On the subject of declining standards, I have had plenty of experience in my 30 year career to know that attitude has a lot to do with how patients and staff are treated. Most of my career has been based in Community but in the past 8 months I have been hospital based. I am amazed at the lack of friendliness and respect and the negative attitude not just of each other but also to patients and ancilliary staff. Many of the hospital based staff seemed to lack the ability to make eye contact, staff, not just nursing, walk on to wards with out so much as an hello or excuse me and walk straight past the nurses station. The Primary Care Trust I am employed by were undertaking a pilot transitional care ward. Although we were only running for 3 months it proved to be a success in that short space of time. I was lucky enough to be acting as the Sister, working with a Ward Manager who has also had a lifetime in Nursing, she will be retiring in July. The ward was run with 4 substantive staff, the rest were supplied by the Community Nurse Bank, we had up to 30 on the off duty. The climate was transformational with no one being any more important than anyone else. Some patients were with us less than twenty four hours and others as long as three weeks. ALL comments from patients, relatives and staff were positive this included Ambulance staff , cleaners and porters, who did a great job and who we saw a lot of. The phrase we adhered to was "its nice to be important but its more important to be nice". Some of the bank staff had not been in nursing before. After their time on the ward, several have gone on to apply for nurse training, others have applied to do extra training. The standard of care was excellent, it was the same care I was taught in my training (i was an enrolled nurse first, so very practical). I have to admit the academic writing style has held me back in my career but the knowledge gained has been priceless. My standards of care have only gotten better. I feel that Leadership and a positive attitude is definitely the key.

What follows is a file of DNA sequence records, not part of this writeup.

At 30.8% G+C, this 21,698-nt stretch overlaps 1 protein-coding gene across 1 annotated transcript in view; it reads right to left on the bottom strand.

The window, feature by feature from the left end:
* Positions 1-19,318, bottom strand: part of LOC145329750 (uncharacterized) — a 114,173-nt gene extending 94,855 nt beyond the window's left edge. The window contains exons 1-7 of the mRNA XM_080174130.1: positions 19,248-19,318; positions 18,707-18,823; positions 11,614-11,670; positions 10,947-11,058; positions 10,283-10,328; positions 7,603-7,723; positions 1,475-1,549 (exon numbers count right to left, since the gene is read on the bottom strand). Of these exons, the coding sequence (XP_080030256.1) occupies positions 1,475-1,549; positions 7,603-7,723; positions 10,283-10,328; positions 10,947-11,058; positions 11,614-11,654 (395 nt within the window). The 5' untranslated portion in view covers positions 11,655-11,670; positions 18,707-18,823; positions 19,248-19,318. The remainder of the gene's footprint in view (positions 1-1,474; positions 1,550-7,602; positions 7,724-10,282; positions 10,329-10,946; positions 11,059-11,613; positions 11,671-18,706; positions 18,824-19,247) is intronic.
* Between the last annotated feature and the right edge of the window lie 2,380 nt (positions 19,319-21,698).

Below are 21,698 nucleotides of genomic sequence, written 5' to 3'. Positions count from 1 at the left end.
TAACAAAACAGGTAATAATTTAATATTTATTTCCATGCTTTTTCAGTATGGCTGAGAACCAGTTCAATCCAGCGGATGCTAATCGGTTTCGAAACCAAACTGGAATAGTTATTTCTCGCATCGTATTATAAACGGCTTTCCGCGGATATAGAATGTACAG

Two of my friends have recently been in hospital for quite serious surgery and treatment, one is a nurse. Both observed that the ward operated differently depending on who was in charge.

    So blaming the government is a cop out. staff should imagine being a patient in the area in which they work, they should try and look at how they come across through a patient's eyes? We are supposed to be the patient's advocate at a time that they are feeling scared and vulnerable, yes, this may come across as aggressive or aloof, but it is up to us to provide reassurance and a safe place for them not to have to worry or be judged. Sorry to have gone on, but it gets me really mad at how people blame their surroundings or tools or lack of resources (we had a lot less when i trained) as an excuse to not giving good nursing care. When you put the uniform on you are at work, a lot of responsibility goes with the uniform, which is why I like the idea that has been put forward in Wales that nursing, as is done in Policing, should have a uniform that cannot be worn unless you are a nurse.

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  • A standing ovation from the RCN doesn't suprise me one bit. They don't know their ar*e from their elbow.

    A standing ovation for the man who could be PM when up to 36,000 nursing posts are lost. . . .it beggars belief!

    You complete and utter RCN twerps.